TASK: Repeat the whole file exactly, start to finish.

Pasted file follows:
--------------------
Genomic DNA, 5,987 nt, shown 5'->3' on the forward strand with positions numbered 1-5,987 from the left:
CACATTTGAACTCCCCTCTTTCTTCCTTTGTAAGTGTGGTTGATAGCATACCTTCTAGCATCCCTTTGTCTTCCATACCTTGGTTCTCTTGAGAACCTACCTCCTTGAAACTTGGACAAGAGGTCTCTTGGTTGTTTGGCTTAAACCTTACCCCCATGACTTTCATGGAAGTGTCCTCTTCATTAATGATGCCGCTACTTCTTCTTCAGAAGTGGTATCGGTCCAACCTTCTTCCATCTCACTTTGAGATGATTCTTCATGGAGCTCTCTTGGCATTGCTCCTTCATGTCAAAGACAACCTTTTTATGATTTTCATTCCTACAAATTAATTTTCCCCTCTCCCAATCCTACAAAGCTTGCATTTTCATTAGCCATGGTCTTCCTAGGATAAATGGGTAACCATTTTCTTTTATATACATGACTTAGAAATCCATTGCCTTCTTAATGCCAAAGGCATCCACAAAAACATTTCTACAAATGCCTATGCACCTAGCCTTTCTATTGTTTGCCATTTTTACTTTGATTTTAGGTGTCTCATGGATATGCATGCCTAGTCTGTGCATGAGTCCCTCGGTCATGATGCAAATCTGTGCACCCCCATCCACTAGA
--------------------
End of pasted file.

Genomic DNA, 5,987 nt, shown 5'->3' on the forward strand with positions numbered 1-5,987 from the left:
CACATTTGAACTCCCCTCTTTCTTCCTTTGTAAGTGTGGTTGATAGCATACCTTCTAGCATCCCTTTGTCTTCCATACCTTGGTTCTCTTGAGAACCTACCTCCTTGAAACTTGGACAAGAGGTCTCTTGGTTGTTTGGCTTAAACCTTACCCCCATGACTTTCATGGAAGTGTCCTCTTCATTAATGATGCCGCTACTTCTTCTTCAGAAGTGGTATCGGTCCAACCTTCTTCCATCTCACTTTGAGATGATTCTTCATGGAGCTCTCTTGGCATTGCTCCTTCATGTCAAAGACAACCTTTTTATGATTTTCATTCCTACAAATTAATTTTCCCCTCTCCCAATCCTACAAAGCTTGCATTTTCATTAGCCATGGTCTTCCTAGGATAAATGGGTAACCATTTTCTTTTATATACATGACTTAGAAATCCATTGCCTTCTTAATGCCAAAGGCATCCACAAAAACATTTCTACAAATGCCTATGCACCTAGCCTTTCTATTGTTTGCCATTTTTACTTTGATTTTAGGTGTCTCATGGATATGCATGCCTAGTCTGTGCATGAGTCCCTCGGTCATGATGCAAATCTGTGCACCCCCATCCACTAGA